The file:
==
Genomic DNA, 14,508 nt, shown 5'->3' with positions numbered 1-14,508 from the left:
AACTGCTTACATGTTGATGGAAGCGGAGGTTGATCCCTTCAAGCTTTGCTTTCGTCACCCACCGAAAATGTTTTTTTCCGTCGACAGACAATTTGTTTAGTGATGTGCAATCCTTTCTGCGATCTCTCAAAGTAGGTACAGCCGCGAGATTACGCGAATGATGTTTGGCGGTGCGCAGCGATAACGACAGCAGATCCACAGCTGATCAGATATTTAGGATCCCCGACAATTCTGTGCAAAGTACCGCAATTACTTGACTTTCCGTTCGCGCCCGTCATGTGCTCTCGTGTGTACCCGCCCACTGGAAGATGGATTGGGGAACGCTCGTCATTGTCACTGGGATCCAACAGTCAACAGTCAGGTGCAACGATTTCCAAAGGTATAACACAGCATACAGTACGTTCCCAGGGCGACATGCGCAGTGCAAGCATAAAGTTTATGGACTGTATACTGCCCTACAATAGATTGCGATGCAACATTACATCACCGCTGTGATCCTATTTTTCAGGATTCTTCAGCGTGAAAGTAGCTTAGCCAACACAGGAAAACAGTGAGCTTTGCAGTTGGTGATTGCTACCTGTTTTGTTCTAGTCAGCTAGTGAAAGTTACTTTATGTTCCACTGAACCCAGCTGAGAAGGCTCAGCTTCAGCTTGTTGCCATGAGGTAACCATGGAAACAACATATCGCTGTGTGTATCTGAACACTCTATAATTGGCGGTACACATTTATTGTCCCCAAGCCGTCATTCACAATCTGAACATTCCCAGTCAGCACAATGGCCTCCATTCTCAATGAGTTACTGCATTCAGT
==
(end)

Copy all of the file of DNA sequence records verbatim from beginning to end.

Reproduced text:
Genomic DNA, 14,508 nt, shown 5'->3' with positions numbered 1-14,508 from the left:
AACTGCTTACATGTTGATGGAAGCGGAGGTTGATCCCTTCAAGCTTTGCTTTCGTCACCCACCGAAAATGTTTTTTTCCGTCGACAGACAATTTGTTTAGTGATGTGCAATCCTTTCTGCGATCTCTCAAAGTAGGTACAGCCGCGAGATTACGCGAATGATGTTTGGCGGTGCGCAGCGATAACGACAGCAGATCCACAGCTGATCAGATATTTAGGATCCCCGACAATTCTGTGCAAAGTACCGCAATTACTTGACTTTCCGTTCGCGCCCGTCATGTGCTCTCGTGTGTACCCGCCCACTGGAAGATGGATTGGGGAACGCTCGTCATTGTCACTGGGATCCAACAGTCAACAGTCAGGTGCAACGATTTCCAAAGGTATAACACAGCATACAGTACGTTCCCAGGGCGACATGCGCAGTGCAAGCATAAAGTTTATGGACTGTATACTGCCCTACAATAGATTGCGATGCAACATTACATCACCGCTGTGATCCTATTTTTCAGGATTCTTCAGCGTGAAAGTAGCTTAGCCAACACAGGAAAACAGTGAGCTTTGCAGTTGGTGATTGCTACCTGTTTTGTTCTAGTCAGCTAGTGAAAGTTACTTTATGTTCCACTGAACCCAGCTGAGAAGGCTCAGCTTCAGCTTGTTGCCATGAGGTAACCATGGAAACAACATATCGCTGTGTGTATCTGAACACTCTATAATTGGCGGTACACATTTATTGTCCCCAAGCCGTCATTCACAATCTGAACATTCCCAGTCAGCACAATGGCCTCCATTCTCAATGAGTTACTGCATTCAGT